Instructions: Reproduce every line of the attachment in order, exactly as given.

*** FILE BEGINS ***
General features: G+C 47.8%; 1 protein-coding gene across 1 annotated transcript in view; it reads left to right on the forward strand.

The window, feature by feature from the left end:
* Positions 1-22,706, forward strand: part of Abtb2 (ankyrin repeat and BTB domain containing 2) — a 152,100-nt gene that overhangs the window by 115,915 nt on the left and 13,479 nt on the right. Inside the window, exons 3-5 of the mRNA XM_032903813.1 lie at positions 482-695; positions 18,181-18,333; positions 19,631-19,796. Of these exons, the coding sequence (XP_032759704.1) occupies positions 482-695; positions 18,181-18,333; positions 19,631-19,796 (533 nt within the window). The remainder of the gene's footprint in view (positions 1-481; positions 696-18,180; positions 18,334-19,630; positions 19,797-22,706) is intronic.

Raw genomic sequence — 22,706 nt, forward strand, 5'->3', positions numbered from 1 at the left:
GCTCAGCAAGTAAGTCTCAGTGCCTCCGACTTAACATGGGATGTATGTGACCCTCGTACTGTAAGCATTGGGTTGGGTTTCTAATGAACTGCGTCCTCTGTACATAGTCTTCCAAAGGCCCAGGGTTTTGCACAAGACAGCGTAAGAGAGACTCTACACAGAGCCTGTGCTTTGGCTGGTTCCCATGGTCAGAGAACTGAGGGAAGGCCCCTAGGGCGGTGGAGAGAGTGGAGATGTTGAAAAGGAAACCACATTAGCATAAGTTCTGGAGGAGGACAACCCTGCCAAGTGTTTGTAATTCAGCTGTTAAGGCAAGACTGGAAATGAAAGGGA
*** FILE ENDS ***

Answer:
General features: G+C 47.8%; 1 protein-coding gene across 1 annotated transcript in view; it reads left to right on the forward strand.

The window, feature by feature from the left end:
* Positions 1-22,706, forward strand: part of Abtb2 (ankyrin repeat and BTB domain containing 2) — a 152,100-nt gene that overhangs the window by 115,915 nt on the left and 13,479 nt on the right. Inside the window, exons 3-5 of the mRNA XM_032903813.1 lie at positions 482-695; positions 18,181-18,333; positions 19,631-19,796. Of these exons, the coding sequence (XP_032759704.1) occupies positions 482-695; positions 18,181-18,333; positions 19,631-19,796 (533 nt within the window). The remainder of the gene's footprint in view (positions 1-481; positions 696-18,180; positions 18,334-19,630; positions 19,797-22,706) is intronic.

Raw genomic sequence — 22,706 nt, forward strand, 5'->3', positions numbered from 1 at the left:
GCTCAGCAAGTAAGTCTCAGTGCCTCCGACTTAACATGGGATGTATGTGACCCTCGTACTGTAAGCATTGGGTTGGGTTTCTAATGAACTGCGTCCTCTGTACATAGTCTTCCAAAGGCCCAGGGTTTTGCACAAGACAGCGTAAGAGAGACTCTACACAGAGCCTGTGCTTTGGCTGGTTCCCATGGTCAGAGAACTGAGGGAAGGCCCCTAGGGCGGTGGAGAGAGTGGAGATGTTGAAAAGGAAACCACATTAGCATAAGTTCTGGAGGAGGACAACCCTGCCAAGTGTTTGTAATTCAGCTGTTAAGGCAAGACTGGAAATGAAAGGGA